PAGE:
"...The museum is reinstalling and reinterpreting 5,000 objects, rewriting thousands of labels in plain English, creating 11 high-tech interactive displays and videos, hanging large explanatory panels and adding kid-friendly features.
These strategies have become standard in special exhibitions but are rare in permanent collections and unheard of on the scale being implemented by the DIA. In effect, the DIA has remodeled its permanent collection into dozens of discrete special exhibitions....

The DIA was averaging roughly 800,000 visitors a year by 1990, but by 2003 the average was about 570,000..."

and even Tyler Green has an opinion:

..."The simplified language, size of the panels, eye-catching typography, interactive flip books and video displays push the envelope and create installations that may strike traditionalists as intrusive. A gallery exploring the fundamentals of modernism includes projected phrases above the art. 'A projection over a painting sounds like Dante's 43rd circle of hell,' said Tyler Green, a Washington, D.C., art critic who publishes the blog Modern Art Notes. 'Museums should find a way to do things without screaming at the 25% of people who don't want to be screamed at...'"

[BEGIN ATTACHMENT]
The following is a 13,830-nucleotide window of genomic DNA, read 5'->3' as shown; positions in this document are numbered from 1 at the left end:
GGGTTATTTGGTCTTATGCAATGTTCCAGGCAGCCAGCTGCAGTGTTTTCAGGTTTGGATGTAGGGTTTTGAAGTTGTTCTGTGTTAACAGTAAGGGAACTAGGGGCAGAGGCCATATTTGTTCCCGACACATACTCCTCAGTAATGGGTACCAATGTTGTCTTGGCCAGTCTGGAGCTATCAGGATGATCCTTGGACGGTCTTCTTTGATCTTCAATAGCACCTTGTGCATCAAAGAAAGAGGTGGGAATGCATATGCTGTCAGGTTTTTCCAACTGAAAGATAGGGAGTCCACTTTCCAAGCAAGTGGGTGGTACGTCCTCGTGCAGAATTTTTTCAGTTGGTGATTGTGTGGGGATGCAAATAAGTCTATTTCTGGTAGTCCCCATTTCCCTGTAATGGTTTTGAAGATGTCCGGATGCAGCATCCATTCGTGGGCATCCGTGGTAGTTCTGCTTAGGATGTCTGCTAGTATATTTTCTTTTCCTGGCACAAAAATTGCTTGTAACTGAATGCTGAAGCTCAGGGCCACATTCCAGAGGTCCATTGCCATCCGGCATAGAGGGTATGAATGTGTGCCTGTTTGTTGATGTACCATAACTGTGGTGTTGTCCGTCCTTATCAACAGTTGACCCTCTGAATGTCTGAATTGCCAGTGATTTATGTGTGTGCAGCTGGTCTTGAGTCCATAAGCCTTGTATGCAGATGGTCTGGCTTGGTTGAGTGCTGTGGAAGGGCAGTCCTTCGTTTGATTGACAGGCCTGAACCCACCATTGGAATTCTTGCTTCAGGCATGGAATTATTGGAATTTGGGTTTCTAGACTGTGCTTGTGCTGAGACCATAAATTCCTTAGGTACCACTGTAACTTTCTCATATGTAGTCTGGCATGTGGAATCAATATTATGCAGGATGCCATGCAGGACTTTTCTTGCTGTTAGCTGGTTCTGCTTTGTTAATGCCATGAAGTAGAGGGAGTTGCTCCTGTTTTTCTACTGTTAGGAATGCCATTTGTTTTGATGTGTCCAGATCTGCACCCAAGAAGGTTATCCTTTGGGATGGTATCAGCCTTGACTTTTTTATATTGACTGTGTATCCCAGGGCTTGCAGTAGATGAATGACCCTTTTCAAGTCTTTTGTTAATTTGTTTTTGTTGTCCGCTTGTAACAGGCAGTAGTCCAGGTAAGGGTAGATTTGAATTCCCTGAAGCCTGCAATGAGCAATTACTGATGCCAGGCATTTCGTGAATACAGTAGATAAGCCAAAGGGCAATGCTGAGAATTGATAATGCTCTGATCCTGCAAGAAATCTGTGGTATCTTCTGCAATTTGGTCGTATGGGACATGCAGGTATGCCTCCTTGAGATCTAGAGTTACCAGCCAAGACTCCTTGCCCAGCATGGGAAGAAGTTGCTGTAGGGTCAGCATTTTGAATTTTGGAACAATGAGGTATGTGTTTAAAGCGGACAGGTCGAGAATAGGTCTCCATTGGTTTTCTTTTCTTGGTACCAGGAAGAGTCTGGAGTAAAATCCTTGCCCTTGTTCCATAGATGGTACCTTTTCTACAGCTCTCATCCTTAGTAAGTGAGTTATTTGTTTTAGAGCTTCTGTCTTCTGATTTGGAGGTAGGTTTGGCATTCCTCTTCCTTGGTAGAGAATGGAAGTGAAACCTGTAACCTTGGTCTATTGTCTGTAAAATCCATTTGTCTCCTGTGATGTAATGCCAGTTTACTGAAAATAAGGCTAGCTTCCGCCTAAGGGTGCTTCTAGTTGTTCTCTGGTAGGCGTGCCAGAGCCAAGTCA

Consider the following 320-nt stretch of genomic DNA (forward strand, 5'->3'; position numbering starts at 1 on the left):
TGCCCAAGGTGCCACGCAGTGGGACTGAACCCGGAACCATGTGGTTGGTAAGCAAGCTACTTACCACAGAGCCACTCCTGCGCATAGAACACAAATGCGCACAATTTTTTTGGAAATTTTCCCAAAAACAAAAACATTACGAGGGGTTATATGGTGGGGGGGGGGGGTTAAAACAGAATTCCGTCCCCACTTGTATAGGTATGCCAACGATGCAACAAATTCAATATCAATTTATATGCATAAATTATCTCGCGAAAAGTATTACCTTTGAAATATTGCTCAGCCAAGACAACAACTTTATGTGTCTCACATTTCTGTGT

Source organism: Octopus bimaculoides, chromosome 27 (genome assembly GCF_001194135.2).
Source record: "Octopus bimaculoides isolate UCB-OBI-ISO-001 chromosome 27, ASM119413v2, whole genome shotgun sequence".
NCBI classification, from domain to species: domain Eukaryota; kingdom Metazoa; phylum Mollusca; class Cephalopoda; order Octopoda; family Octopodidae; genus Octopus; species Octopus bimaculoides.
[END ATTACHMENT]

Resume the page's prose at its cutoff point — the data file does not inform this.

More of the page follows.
David Hendren @ mona

click to enlarge above - (CTEA)

From mona press release:

"David Hendren's new paintings and installation at the Museum of New Art (MONA) offer passages, entrances and exits, detours and cul-de-sacs, and repeatedly asks the viewer to come to a new decision about abstraction in the new millennium. These different possibilities of abstraction — opening new doors, often while moving backward in space — engender new spatial constellations..."